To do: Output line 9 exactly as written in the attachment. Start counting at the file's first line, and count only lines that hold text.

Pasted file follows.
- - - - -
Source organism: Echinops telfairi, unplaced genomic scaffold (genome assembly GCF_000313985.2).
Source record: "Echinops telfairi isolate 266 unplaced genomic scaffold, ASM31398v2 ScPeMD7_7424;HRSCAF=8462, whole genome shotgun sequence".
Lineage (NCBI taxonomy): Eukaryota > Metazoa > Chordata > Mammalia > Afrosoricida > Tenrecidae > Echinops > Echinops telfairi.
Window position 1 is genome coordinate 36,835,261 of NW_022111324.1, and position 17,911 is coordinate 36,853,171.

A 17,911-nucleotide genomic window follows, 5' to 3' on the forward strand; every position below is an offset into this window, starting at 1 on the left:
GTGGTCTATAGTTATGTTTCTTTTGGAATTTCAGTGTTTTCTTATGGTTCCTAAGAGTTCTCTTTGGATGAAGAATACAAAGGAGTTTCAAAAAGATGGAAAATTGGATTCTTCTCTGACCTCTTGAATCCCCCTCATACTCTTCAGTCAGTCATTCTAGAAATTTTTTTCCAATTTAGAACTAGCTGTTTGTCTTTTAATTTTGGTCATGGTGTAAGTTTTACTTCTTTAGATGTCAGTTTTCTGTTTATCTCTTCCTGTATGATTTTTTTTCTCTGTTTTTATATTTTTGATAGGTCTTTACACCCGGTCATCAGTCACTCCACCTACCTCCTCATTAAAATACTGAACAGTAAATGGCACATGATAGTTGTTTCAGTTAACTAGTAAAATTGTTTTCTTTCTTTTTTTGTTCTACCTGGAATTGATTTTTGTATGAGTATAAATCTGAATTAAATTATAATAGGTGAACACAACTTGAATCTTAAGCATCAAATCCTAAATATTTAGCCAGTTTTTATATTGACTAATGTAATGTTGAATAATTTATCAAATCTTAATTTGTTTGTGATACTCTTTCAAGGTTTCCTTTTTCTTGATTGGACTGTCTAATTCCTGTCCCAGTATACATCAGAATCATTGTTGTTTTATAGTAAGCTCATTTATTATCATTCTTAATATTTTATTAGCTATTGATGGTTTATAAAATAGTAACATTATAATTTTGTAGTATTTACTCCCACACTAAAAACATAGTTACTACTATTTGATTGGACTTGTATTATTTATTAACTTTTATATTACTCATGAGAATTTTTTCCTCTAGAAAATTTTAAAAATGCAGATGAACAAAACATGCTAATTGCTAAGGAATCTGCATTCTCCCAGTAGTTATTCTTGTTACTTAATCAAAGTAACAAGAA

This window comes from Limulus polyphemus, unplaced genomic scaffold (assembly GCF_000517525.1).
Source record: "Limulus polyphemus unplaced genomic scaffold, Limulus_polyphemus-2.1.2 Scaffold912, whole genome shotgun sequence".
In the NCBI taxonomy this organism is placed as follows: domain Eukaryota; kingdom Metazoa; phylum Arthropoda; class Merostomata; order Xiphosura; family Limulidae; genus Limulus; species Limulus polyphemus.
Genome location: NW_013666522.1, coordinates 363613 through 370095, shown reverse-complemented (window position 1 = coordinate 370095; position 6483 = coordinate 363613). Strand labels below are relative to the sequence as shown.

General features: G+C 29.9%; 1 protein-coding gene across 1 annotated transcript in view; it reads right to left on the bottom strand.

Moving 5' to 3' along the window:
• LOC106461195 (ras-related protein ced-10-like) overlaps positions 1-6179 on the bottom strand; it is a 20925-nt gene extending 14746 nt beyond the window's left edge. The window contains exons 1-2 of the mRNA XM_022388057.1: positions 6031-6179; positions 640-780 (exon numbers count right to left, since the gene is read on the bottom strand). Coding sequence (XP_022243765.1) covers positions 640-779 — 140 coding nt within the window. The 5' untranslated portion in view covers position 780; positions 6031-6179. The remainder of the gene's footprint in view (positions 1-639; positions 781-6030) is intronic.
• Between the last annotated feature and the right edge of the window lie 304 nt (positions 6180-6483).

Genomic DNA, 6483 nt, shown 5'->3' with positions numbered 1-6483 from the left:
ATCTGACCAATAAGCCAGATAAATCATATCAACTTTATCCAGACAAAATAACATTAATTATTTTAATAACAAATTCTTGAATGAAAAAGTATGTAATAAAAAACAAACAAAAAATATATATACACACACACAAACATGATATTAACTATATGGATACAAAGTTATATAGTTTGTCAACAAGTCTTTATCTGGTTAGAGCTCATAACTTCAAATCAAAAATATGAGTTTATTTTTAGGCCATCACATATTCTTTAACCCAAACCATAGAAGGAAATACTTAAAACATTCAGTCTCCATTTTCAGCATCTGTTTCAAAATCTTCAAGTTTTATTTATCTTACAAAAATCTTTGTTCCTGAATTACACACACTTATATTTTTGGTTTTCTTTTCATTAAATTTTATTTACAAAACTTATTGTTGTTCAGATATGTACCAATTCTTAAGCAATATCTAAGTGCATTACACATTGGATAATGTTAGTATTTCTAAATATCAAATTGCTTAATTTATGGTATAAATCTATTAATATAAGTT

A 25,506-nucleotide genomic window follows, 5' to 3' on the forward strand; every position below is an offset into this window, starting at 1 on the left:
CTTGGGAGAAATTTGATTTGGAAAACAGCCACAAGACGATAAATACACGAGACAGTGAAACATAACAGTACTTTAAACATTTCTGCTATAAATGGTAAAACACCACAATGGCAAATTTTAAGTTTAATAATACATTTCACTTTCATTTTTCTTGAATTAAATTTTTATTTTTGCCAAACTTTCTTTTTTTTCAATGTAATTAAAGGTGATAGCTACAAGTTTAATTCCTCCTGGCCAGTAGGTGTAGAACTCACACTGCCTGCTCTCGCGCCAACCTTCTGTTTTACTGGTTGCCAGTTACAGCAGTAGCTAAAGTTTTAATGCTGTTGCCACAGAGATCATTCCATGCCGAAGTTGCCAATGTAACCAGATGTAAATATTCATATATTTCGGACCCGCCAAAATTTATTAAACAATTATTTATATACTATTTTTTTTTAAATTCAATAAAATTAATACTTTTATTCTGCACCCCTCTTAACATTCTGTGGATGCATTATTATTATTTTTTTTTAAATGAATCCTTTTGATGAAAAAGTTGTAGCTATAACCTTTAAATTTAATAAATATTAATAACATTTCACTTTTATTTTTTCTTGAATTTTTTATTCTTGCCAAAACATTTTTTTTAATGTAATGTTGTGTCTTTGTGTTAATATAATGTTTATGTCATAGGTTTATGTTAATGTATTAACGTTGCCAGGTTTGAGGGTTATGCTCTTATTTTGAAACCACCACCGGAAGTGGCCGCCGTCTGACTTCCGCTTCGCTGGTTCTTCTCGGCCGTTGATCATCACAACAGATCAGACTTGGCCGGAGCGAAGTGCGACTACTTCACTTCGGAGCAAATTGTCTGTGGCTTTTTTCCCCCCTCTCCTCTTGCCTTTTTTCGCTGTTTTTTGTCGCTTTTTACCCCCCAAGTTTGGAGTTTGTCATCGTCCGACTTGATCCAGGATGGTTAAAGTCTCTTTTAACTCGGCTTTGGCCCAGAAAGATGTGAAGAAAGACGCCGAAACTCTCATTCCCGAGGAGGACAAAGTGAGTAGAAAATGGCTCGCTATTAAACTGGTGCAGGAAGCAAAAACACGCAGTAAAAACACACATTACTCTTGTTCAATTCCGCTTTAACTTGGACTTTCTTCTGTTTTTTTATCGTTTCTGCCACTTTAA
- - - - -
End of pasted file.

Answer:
In the NCBI taxonomy this organism is placed as follows: domain Eukaryota; kingdom Metazoa; phylum Arthropoda; class Merostomata; order Xiphosura; family Limulidae; genus Limulus; species Limulus polyphemus.